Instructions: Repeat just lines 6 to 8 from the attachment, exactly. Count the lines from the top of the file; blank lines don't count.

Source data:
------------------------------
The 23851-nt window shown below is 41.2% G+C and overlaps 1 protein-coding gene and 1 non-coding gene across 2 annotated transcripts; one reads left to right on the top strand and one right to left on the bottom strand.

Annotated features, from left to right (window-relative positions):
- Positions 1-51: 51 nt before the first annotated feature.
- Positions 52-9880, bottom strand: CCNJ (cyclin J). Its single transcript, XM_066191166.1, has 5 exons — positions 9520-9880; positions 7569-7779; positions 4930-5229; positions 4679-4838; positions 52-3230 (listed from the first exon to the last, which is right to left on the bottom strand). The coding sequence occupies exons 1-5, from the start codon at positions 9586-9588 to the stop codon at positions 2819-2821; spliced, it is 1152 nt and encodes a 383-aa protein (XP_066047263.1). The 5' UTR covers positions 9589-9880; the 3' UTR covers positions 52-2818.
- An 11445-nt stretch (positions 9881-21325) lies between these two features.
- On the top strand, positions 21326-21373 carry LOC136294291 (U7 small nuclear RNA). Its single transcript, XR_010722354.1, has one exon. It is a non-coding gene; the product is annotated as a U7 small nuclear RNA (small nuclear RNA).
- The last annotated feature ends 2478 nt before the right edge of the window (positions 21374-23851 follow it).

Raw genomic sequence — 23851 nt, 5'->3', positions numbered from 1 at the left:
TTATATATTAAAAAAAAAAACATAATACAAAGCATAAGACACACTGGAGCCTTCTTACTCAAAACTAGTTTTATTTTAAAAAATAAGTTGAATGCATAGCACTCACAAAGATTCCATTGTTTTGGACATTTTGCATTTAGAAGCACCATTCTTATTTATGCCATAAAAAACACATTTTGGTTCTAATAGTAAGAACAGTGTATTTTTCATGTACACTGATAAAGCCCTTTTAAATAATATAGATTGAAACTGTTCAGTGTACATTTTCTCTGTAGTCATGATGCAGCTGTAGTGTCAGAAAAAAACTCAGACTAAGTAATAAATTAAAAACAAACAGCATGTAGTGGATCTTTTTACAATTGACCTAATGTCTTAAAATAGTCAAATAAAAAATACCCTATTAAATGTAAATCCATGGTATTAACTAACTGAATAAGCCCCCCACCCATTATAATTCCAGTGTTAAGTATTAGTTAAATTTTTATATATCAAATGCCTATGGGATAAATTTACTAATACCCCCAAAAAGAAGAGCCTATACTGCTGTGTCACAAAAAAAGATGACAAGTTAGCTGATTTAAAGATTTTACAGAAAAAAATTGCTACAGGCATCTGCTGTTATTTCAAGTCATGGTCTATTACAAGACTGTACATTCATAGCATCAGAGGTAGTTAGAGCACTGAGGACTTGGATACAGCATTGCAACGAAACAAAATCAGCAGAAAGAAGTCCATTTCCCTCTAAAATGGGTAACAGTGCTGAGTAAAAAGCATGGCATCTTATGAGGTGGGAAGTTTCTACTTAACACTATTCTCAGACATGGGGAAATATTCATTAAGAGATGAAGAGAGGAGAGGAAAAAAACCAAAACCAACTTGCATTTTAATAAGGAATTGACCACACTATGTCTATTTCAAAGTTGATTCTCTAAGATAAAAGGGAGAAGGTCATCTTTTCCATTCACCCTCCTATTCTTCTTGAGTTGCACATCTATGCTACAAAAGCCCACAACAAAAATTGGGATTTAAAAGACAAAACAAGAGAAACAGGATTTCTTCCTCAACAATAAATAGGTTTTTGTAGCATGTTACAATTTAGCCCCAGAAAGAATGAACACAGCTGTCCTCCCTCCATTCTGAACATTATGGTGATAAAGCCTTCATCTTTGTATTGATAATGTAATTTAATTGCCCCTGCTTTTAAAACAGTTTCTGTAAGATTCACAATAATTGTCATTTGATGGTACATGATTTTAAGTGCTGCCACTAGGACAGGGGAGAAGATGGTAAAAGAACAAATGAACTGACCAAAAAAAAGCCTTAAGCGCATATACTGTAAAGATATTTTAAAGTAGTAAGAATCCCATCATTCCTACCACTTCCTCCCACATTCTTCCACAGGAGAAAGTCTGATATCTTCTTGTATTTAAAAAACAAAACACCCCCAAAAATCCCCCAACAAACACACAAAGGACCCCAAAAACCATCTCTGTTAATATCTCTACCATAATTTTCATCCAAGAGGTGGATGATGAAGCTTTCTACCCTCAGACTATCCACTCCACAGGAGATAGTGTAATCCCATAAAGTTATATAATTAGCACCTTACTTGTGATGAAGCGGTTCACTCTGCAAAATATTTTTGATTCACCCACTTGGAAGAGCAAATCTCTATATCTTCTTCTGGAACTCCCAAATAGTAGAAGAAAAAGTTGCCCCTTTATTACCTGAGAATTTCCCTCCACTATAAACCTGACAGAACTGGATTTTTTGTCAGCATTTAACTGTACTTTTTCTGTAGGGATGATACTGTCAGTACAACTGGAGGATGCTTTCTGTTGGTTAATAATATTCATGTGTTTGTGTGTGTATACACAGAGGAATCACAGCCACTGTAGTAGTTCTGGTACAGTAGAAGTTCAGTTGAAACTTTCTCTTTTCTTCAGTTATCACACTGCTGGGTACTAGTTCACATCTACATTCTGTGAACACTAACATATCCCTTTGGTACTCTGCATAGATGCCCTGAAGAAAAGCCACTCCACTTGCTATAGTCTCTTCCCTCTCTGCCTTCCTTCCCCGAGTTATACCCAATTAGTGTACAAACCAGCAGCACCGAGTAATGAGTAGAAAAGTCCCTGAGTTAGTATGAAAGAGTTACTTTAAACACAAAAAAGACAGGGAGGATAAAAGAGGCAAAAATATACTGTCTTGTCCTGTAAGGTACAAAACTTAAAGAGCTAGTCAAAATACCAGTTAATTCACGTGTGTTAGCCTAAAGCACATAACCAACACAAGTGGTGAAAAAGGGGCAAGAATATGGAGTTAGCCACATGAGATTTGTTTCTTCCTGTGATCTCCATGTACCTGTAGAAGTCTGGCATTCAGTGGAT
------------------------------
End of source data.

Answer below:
- On the top strand, positions 21326-21373 carry LOC136294291 (U7 small nuclear RNA). Its single transcript, XR_010722354.1, has one exon. It is a non-coding gene; the product is annotated as a U7 small nuclear RNA (small nuclear RNA).
- The last annotated feature ends 2478 nt before the right edge of the window (positions 21374-23851 follow it).

Raw genomic sequence — 23851 nt, 5'->3', positions numbered from 1 at the left: